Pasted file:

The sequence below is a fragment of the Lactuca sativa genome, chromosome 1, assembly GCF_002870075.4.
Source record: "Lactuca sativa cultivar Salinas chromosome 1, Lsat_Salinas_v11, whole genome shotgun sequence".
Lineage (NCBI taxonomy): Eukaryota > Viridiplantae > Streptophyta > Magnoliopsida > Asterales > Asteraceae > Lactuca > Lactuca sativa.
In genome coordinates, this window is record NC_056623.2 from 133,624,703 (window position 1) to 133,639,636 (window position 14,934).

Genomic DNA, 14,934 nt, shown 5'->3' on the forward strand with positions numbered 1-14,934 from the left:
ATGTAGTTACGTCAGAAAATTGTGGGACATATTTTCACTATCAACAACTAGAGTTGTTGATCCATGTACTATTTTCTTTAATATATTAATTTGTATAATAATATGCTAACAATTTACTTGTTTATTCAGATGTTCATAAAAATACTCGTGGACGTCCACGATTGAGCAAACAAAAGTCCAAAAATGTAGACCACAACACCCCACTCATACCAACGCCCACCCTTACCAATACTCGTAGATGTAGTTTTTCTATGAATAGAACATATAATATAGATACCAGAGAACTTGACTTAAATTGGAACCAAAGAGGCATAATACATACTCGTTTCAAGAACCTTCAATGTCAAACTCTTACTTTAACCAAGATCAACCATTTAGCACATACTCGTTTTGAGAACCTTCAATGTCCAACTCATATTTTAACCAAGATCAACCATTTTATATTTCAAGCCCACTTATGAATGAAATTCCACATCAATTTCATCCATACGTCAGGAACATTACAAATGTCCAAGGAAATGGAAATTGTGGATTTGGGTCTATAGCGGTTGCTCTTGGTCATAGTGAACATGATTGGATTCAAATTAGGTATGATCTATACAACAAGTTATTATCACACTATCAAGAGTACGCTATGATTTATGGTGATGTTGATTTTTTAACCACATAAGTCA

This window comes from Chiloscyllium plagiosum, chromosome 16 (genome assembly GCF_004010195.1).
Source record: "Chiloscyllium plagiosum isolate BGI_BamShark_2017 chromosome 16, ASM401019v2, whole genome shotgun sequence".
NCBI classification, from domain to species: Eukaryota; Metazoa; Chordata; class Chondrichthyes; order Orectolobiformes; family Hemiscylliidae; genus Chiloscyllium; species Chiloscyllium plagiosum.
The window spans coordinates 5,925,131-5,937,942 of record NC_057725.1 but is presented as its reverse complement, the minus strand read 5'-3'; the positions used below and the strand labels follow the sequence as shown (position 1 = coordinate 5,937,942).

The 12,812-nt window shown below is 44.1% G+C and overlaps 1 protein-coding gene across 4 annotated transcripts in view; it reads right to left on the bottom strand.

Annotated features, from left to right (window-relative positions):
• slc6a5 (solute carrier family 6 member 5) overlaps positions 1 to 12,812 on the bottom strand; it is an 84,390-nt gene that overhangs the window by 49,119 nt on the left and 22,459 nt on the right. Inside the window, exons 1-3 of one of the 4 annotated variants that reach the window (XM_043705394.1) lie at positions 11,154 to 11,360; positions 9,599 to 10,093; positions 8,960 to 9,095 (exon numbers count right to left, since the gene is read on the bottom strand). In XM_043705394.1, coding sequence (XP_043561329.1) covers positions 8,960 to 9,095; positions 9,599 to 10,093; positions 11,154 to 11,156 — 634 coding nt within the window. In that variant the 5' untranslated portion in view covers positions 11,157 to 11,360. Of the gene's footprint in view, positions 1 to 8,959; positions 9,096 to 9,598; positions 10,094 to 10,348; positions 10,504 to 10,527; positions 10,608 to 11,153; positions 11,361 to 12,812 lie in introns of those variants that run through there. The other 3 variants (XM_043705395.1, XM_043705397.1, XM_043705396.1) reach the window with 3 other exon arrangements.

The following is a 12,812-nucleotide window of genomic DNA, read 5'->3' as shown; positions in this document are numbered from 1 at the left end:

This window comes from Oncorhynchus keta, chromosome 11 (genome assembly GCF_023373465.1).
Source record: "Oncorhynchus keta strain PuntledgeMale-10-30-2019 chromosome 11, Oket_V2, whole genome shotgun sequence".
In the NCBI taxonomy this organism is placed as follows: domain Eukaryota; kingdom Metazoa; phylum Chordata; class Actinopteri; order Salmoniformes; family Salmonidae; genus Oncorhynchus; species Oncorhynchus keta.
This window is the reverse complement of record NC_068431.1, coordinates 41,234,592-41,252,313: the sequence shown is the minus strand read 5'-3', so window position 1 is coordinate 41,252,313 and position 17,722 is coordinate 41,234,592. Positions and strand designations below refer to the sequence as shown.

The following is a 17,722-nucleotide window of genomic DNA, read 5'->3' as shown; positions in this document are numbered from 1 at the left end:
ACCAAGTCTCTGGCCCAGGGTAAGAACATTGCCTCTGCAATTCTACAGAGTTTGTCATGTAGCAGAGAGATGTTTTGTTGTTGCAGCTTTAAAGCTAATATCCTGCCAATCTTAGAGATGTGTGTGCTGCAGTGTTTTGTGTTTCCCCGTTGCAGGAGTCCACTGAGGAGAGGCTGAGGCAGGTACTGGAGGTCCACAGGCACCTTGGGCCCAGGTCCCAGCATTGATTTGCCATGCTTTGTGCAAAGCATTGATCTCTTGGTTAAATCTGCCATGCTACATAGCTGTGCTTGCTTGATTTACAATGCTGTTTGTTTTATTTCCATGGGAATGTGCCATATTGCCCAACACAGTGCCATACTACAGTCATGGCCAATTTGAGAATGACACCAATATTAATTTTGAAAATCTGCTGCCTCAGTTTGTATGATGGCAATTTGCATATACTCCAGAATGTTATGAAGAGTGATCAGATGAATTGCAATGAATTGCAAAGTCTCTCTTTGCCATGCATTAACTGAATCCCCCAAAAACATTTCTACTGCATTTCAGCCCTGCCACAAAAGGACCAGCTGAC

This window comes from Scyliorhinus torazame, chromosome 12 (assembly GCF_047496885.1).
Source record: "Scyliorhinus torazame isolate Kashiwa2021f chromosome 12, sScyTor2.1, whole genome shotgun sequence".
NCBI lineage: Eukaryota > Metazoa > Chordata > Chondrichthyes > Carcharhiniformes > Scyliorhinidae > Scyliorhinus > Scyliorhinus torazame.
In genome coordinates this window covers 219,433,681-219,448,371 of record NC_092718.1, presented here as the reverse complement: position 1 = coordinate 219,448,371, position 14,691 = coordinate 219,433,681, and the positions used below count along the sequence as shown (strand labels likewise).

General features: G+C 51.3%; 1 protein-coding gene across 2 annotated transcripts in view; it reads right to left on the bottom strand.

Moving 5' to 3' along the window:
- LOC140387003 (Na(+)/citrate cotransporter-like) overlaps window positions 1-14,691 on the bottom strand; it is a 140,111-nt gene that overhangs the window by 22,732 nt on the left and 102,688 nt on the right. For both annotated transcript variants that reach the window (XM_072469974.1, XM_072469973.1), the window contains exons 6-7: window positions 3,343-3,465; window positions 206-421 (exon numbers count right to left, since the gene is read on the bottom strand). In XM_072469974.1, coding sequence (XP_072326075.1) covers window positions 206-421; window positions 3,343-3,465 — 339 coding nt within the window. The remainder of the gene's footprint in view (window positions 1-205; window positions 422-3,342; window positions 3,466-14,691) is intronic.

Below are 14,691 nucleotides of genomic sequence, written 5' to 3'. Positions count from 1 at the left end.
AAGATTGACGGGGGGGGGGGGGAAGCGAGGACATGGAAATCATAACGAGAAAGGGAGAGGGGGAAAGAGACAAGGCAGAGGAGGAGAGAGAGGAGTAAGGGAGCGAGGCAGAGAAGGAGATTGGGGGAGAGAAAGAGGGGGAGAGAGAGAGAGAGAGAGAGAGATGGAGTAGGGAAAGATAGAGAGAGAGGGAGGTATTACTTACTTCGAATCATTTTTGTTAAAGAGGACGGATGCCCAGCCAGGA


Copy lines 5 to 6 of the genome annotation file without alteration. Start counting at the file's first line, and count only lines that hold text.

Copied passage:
Genomic DNA, 14,934 nt, shown 5'->3' on the forward strand with positions numbered 1-14,934 from the left:
ATGTAGTTACGTCAGAAAATTGTGGGACATATTTTCACTATCAACAACTAGAGTTGTTGATCCATGTACTATTTTCTTTAATATATTAATTTGTATAATAATATGCTAACAATTTACTTGTTTATTCAGATGTTCATAAAAATACTCGTGGACGTCCACGATTGAGCAAACAAAAGTCCAAAAATGTAGACCACAACACCCCACTCATACCAACGCCCACCCTTACCAATACTCGTAGATGTAGTTTTTCTATGAATAGAACATATAATATAGATACCAGAGAACTTGACTTAAATTGGAACCAAAGAGGCATAATACATACTCGTTTCAAGAACCTTCAATGTCAAACTCTTACTTTAACCAAGATCAACCATTTAGCACATACTCGTTTTGAGAACCTTCAATGTCCAACTCATATTTTAACCAAGATCAACCATTTTATATTTCAAGCCCACTTATGAATGAAATTCCACATCAATTTCATCCATACGTCAGGAACATTACAAATGTCCAAGGAAATGGAAATTGTGGATTTGGGTCTATAGCGGTTGCTCTTGGTCATAGTGAACATGATTGGATTCAAATTAGGTATGATCTATACAACAAGTTATTATCACACTATCAAGAGTACGCTATGATTTATGGTGATGTTGATTTTTTAACCACATAAGTCA